Google’s recent release of their native calendar via the Play Store is hopefully a signal that Google will be moving away from making Google native app upgrades part of OS upgrades and instead release all native apps via the Play Store. I like this idea; hopefully, this will lead to Google releasing more updated versions of these apps. This will allow users who are on non-Nexus devices to use native AOSP apps on their skinned OS.
I was really excited to see Google release their native calendar app via the Google Play store. I have an extremely busy work and family schedule and rely heavily on my calendar app to make sure I am in the right place at the right time. To be honest, prior to Android 4.0 Ice Cream Sandwich (ICS) the native calendar just plain sucked. The UI was horrible, the widget was just as bad and the app did not have as many features as other non-AOSP calendar’s offered. I used an aftermarket calendar to replace what I felt was a failure on Google’s part to offer a quality calendar app. Then, starting with ICS, Google seemed to put more effort in making the app more usable for people who used it for more than just adding a date and waiting the event notification.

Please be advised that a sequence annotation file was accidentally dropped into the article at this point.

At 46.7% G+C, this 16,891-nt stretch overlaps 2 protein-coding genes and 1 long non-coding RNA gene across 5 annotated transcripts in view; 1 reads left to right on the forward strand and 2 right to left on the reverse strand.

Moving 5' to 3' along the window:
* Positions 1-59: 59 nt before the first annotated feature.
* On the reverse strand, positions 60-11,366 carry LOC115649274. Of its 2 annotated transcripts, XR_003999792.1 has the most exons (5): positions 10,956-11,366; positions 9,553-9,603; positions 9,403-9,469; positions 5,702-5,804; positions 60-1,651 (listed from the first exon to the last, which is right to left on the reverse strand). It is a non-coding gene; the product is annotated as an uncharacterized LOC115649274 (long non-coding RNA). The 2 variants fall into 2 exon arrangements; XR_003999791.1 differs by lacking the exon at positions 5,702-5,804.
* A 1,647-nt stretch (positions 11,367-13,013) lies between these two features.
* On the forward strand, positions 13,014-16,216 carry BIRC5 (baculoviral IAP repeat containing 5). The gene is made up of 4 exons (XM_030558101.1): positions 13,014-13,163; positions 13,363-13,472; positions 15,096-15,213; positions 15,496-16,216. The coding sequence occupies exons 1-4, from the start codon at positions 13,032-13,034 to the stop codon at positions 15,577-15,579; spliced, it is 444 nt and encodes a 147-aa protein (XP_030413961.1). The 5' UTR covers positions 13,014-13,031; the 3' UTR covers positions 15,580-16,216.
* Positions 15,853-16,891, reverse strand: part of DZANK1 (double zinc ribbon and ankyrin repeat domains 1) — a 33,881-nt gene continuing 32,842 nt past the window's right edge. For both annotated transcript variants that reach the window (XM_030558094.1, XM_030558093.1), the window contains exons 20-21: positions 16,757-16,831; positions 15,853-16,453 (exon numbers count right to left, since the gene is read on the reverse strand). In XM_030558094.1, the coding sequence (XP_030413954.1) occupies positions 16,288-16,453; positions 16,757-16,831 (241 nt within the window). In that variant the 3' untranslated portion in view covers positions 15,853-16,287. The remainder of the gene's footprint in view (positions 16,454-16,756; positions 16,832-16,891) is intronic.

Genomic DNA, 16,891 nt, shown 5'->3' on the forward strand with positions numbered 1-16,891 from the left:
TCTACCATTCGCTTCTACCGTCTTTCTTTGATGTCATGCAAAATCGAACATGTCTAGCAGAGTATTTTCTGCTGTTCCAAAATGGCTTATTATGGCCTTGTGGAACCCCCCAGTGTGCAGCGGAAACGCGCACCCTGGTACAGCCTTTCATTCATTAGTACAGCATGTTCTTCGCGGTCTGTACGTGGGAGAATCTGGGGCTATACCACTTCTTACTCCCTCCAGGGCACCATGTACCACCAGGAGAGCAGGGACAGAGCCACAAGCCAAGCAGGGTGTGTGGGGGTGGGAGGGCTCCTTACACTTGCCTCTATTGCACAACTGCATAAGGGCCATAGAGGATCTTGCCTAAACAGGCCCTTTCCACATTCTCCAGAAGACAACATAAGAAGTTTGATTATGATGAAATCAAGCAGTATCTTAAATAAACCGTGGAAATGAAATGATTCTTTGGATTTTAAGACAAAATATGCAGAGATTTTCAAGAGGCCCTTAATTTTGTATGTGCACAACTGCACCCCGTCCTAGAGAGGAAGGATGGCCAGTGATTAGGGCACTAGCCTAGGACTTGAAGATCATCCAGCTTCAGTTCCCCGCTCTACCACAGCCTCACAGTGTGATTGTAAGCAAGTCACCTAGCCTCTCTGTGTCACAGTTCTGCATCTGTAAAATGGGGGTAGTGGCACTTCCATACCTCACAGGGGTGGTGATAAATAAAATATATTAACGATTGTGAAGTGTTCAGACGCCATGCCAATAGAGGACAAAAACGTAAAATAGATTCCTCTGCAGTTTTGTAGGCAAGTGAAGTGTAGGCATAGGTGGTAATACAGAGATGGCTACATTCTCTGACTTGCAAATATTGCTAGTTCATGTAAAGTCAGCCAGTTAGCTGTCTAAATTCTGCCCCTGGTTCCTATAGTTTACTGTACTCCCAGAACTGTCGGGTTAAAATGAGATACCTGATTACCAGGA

If I were on a non-Nexus HTC, Samsung or LG device, I would give serious consideration to using the Google native calendar as opposed to an OEM skinned calendar. Having the ability to download the native calendar app from the Google Play Store is a nice option to have for users like me who take the app seriously. Some people like the native apps and I am sure would like to replace some of the manufacturer included apps with Google’s native apps.
With the release of the native calendar app, I think Google is really on to something. Releasing their native apps will allow Google to do a better job of adding improved features in between the release of their new operating systems. Google has already been doing this with the Gmail and Google Maps apps, which has lead to better functionality and improved user experience. So why wouldn’t Google want to do this with all of their native apps?
What do you think? Does Google’s ability to update their native apps help or hinder the development process? If Google continues to improve these apps in between OS releases as well as making them available through the Play Store to those trapped in OEM UI Prison will this have a negative impact on “aftermarket” apps? Only time will tell.